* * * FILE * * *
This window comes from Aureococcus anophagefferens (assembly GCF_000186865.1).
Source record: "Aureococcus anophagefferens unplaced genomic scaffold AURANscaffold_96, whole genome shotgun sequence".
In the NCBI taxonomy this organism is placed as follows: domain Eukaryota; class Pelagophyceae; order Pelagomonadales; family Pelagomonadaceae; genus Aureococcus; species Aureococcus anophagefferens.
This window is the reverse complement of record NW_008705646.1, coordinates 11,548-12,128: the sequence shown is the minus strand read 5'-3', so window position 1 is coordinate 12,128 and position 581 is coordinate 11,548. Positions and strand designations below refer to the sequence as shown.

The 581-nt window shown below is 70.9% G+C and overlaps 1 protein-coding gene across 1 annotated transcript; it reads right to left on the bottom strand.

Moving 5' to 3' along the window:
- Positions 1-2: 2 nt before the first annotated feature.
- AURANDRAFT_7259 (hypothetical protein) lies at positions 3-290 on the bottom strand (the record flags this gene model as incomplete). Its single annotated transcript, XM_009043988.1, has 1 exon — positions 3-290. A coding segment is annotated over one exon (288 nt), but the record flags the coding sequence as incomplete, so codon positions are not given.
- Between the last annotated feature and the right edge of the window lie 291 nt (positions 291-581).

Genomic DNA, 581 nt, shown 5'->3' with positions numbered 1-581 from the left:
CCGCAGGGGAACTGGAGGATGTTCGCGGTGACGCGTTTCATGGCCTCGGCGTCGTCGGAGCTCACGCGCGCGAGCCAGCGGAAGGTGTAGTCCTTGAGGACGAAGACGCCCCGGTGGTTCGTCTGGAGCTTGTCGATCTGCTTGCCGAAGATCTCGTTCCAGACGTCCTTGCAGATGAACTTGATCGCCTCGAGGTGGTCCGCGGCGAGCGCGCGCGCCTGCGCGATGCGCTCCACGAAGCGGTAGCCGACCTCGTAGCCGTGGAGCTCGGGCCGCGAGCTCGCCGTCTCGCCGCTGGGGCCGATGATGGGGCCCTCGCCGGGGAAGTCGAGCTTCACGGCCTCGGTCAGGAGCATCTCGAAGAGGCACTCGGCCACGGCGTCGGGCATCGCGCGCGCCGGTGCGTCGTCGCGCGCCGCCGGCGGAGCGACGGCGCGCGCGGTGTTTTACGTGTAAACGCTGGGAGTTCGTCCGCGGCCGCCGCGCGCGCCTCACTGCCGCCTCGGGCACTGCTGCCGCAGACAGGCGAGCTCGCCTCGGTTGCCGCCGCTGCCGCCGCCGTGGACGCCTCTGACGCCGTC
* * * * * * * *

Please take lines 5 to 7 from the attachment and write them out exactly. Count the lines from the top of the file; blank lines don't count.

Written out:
The 581-nt window shown below is 70.9% G+C and overlaps 1 protein-coding gene across 1 annotated transcript; it reads right to left on the bottom strand.

Moving 5' to 3' along the window:
- Positions 1-2: 2 nt before the first annotated feature.